The First Lady of Rwanda Jeannette Kagame has told women and youth in diaspora never to shy away from exhibiting their Rwandan identity and values.
“Learn to take pride and value your Rwandan-ness,” she said.
On Saturday, the First Lady joined the Rwandan Women and Youth Empowerment Conference (RWYEC) that was organized by High Commission of Rwanda in London.
“Being together on this day gives us another opportunity to learn what it entails to fully own and promote the values of our land,” she told the participants.
“Despite the distance, in our eyes, you remain a reflection of Rwanda, of its people, its culture, and its potential.”
The First Lady told Rwandan women and the youth in diaspora to exhibit Rwandan values, the concept of Agaciro.
“I urge you to realize that although you live in another part of the world, you still have so much to gain by holding on to our culture,” she said.
Before this event, the First Lady attended the 20th Anniversary of the Loomba Foundation in London, United Kingdom on June 23. The anniversary coincides with the International Widows’ Day.
Loomba was established in the memory of Lord Loomba’s late mother, Shrimati Pushpa Wati Loomba, who was widowed at the age of 37, and yet succeeded in educating her seven sons and daughters single-handedly.
“For us, the International Widows Day resonates even more, as in our history, too many of our women saw their beloved husbands, and children, ripped away from their lives, during the terrifying 100 days of the Genocide against Tutsi of 1994,” she said.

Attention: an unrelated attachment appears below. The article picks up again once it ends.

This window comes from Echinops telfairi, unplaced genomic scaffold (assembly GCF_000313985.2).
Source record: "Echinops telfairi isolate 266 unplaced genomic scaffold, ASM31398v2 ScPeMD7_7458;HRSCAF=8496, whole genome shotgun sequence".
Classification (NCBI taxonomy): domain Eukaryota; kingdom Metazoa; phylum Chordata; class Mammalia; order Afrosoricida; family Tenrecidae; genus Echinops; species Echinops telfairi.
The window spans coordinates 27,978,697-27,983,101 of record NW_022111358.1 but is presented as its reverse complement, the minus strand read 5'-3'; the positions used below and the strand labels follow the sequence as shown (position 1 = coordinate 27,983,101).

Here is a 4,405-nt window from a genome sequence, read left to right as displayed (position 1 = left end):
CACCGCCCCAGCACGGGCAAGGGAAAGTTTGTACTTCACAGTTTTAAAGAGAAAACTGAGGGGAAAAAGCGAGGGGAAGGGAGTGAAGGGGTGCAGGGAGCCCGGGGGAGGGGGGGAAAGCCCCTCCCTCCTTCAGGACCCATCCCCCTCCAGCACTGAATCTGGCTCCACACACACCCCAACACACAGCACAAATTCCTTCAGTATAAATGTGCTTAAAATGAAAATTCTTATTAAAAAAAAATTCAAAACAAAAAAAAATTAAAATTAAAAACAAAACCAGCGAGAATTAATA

Mrs. Kagame told the audience that the genocide left thousands of women viciously raped and infected with HIV/AIDS on top of 50,000 widows and 75,000 inconsolable orphans left alone.
“Think about it: they (widows) had lost children, husbands, property, and what ultimately allows each of us to stand tall with heads held high regardless of our circumstances, they had lost their dignity,” said Jeannette Kagame.
However, the widows did not sit back, rather tried to find solution to their problems.
In 1995, fifty widows founded the Association des Veuves du Genocide (AVEGA) to join hands and find psychological, social, and financial solutions.
Currently, AVEGA is composed of 20,000 members who find solace in supporting each other.
Mrs. Kagame said the widows benefit from other national mechanisms, such as the Genocide Survivors Support and Assistance Fund (FARG).
The fund helps respond to the socio-economic needs in education, health, shelter and income generation.
Unity Club, the organization of spouses of government officials and other leaders in the country that was founded in 1996 to contribute to the socio-economic development of the country also plays key role in support of the widows, especially in sheltering them.
Mrs. Kagame, chairperson of Unity Club said that the organization will next week inaugurate recently completed homes destined to 108 widows in Southern province of Rwanda.
“My wish is that we be reminded to hear those voices that cannot always be heard, but can surely be amplified by our efforts,” she said.
“Let us be relentless in our determination to empower these women and support their right to, and dream for a better quality of life, for themselves and their children.”
The 20th Anniversary of the Loomba Foundation was attended by world leaders, members of women rights organizations, women activists, among others.
Loomba is dedicated to promoting widow rights around the world and is headed by Cherie Blair, wife of former British Prime Minister Tony Blair.